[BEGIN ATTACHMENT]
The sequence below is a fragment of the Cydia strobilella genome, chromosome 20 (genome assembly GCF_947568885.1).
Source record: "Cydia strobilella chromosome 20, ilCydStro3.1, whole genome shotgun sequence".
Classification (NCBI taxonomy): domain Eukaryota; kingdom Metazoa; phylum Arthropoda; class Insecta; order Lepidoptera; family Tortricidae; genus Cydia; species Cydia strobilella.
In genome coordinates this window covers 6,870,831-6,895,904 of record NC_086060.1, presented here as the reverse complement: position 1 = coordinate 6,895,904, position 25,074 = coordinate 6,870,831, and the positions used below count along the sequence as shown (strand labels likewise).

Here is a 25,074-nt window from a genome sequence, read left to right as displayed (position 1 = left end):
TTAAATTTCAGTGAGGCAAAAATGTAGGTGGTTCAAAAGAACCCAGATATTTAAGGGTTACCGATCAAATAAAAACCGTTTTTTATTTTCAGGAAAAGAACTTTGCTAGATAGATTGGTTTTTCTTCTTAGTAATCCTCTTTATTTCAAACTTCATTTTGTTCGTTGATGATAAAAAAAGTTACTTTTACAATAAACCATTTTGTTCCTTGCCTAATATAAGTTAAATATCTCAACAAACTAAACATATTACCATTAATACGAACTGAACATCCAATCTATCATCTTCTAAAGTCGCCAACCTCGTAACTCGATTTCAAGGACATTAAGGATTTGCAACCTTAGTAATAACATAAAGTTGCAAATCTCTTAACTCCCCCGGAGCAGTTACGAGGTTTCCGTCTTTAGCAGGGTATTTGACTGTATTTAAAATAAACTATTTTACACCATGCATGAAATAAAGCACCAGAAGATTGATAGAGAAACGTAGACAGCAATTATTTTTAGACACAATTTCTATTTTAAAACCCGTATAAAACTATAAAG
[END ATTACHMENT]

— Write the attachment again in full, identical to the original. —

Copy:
The sequence below is a fragment of the Cydia strobilella genome, chromosome 20 (genome assembly GCF_947568885.1).
Source record: "Cydia strobilella chromosome 20, ilCydStro3.1, whole genome shotgun sequence".
Classification (NCBI taxonomy): domain Eukaryota; kingdom Metazoa; phylum Arthropoda; class Insecta; order Lepidoptera; family Tortricidae; genus Cydia; species Cydia strobilella.
In genome coordinates this window covers 6,870,831-6,895,904 of record NC_086060.1, presented here as the reverse complement: position 1 = coordinate 6,895,904, position 25,074 = coordinate 6,870,831, and the positions used below count along the sequence as shown (strand labels likewise).

Here is a 25,074-nt window from a genome sequence, read left to right as displayed (position 1 = left end):
TTAAATTTCAGTGAGGCAAAAATGTAGGTGGTTCAAAAGAACCCAGATATTTAAGGGTTACCGATCAAATAAAAACCGTTTTTTATTTTCAGGAAAAGAACTTTGCTAGATAGATTGGTTTTTCTTCTTAGTAATCCTCTTTATTTCAAACTTCATTTTGTTCGTTGATGATAAAAAAAGTTACTTTTACAATAAACCATTTTGTTCCTTGCCTAATATAAGTTAAATATCTCAACAAACTAAACATATTACCATTAATACGAACTGAACATCCAATCTATCATCTTCTAAAGTCGCCAACCTCGTAACTCGATTTCAAGGACATTAAGGATTTGCAACCTTAGTAATAACATAAAGTTGCAAATCTCTTAACTCCCCCGGAGCAGTTACGAGGTTTCCGTCTTTAGCAGGGTATTTGACTGTATTTAAAATAAACTATTTTACACCATGCATGAAATAAAGCACCAGAAGATTGATAGAGAAACGTAGACAGCAATTATTTTTAGACACAATTTCTATTTTAAAACCCGTATAAAACTATAAAG